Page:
Time in class whizzed by. We would spend time on a simple folk song (the Method uses folk song and classical music as a basis) studying, for example, how it used the mixolydian mode (the scale beginning on so). Realizing that it was simple to sing and recognize modes using the solfa syllables was another breakthrough. Understanding that mi-fa and ti-do were the semi-tones; in other words, that the solfa syllables provided valuable consistency, no matter the context, was a whole new perspective.

Reinforcing our ease with using solfa syllables, David would constantly show us new ways to work (or play) with a song— each student taking turns to sing one note only around the class (kids love that one), or one syllable only (for example, only the mis), or singing the letter names (very important to reinforce those also) or creating a simple rhythmic ostinato on their knees whilst singing. Other times, we would study the form of a song, or he would omit the final line and we would improvise our own versions. I noticed that he built incrementally from one skill to another so that we were never asked to do something without being prepared for it.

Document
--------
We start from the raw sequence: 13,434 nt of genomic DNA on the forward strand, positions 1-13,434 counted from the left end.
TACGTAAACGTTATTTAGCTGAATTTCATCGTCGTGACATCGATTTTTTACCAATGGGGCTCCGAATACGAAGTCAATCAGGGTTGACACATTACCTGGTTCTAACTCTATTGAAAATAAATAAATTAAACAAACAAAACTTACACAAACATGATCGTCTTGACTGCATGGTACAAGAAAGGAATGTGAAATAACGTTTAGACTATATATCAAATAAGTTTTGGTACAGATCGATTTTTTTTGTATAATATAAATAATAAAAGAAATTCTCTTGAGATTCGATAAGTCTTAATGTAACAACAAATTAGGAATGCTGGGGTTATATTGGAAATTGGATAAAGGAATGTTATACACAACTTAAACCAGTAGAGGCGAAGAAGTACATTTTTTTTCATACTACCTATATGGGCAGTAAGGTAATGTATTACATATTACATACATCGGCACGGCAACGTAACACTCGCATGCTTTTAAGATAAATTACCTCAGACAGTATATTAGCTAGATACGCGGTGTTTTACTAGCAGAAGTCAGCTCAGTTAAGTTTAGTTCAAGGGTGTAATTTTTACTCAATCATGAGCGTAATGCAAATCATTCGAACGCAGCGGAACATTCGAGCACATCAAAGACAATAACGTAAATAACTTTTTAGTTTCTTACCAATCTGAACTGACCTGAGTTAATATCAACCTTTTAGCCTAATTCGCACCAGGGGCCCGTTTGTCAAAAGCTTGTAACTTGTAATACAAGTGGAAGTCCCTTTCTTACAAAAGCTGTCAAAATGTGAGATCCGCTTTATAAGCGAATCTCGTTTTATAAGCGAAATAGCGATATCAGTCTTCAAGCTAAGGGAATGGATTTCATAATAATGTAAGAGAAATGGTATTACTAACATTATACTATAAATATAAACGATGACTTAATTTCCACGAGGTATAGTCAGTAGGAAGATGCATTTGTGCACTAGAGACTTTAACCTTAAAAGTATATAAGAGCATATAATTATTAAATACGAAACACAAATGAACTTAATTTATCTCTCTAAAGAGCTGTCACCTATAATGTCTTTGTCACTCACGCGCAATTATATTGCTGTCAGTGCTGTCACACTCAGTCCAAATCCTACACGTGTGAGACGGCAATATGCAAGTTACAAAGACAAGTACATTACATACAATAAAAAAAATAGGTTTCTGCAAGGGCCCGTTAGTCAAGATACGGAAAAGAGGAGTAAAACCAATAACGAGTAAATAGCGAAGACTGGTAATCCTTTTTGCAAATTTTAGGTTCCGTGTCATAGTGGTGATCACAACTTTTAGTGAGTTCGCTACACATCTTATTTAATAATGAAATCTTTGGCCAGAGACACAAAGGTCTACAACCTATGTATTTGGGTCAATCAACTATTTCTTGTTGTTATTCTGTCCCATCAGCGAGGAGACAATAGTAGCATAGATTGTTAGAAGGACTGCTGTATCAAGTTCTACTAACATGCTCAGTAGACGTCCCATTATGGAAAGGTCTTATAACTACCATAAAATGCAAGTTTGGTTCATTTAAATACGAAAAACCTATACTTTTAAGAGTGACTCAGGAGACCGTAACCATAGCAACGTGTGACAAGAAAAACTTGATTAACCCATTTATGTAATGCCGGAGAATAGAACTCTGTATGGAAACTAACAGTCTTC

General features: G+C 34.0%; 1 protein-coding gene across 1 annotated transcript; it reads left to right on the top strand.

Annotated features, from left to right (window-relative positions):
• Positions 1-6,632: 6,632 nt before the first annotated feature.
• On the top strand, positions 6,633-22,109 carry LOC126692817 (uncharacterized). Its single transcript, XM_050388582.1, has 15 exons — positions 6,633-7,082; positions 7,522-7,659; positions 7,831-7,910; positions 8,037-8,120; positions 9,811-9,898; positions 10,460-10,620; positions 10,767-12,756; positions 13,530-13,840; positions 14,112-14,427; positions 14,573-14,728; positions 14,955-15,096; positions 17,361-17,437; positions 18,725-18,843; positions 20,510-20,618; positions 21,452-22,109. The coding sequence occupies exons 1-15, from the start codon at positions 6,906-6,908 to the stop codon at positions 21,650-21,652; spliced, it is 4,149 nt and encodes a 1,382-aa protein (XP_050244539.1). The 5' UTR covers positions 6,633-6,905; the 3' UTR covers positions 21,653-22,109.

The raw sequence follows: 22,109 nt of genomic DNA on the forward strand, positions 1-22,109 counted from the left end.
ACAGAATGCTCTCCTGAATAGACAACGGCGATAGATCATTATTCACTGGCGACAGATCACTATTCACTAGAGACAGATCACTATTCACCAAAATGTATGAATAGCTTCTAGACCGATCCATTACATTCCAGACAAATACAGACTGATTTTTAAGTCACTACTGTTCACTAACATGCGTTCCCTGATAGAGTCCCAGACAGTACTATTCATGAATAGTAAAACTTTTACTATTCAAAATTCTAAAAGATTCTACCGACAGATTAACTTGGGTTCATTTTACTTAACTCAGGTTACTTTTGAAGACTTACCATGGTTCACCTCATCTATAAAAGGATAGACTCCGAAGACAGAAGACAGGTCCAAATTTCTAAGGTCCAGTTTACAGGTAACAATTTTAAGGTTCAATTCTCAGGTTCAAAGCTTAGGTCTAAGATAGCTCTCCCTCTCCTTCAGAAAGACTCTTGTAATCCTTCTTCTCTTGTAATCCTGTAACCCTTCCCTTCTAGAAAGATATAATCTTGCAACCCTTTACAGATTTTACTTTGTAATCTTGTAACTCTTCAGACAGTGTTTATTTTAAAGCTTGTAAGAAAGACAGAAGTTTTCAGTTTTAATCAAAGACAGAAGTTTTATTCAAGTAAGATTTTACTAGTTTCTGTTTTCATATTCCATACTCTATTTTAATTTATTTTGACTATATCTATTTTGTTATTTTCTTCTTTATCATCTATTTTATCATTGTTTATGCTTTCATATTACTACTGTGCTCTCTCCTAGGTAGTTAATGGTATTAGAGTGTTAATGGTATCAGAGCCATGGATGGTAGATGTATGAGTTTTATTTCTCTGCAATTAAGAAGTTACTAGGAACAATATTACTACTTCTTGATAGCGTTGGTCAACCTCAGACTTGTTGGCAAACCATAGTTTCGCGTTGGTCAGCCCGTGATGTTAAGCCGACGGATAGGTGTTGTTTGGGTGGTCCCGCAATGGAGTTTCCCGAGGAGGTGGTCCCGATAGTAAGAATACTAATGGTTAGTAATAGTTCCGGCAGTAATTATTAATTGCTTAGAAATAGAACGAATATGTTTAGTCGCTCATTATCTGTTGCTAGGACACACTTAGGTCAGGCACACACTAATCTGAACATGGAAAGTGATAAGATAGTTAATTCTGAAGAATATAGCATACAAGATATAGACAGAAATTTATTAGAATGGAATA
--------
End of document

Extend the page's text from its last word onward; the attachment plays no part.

David also was generous in sharing material with me – finding exercises my students would enjoy. Finally I had tools to help my students (both children and adults), and I began sharing my discoveries with them the very next day. Most were willing to try it, and some had memorable epiphanies. Everyone’s ears improved, and we had so much fun in the process. It’s difficult to describe adequately the joy of learning using this method, as it is so experiential. I can only encourage you to dip your toe in and take a course. All levels are welcome and the atmosphere is always positive and encouraging. You can find out more information through (USA) or (UK)

Further reading:

The Kodaly Method

Movable Do in Classroom Ear Training

*This method differs from the so-called Fixed Do system, where do-re-mi is always C-D-E, etc. This is the standard system in France and parts of Latin America. This system has no advantages over letter names, and is simply a system for naming pitches.

About the Author

Valerie Kampmeier
Valerie Kampmeier, M.A., brings decades of performance experience as a successful classical pianist in Europe to her piano teaching and her life coaching practice for musicians. She also writes about living a creative life on her blog.
A gifted p... [Read more]


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  2. Elan Chalford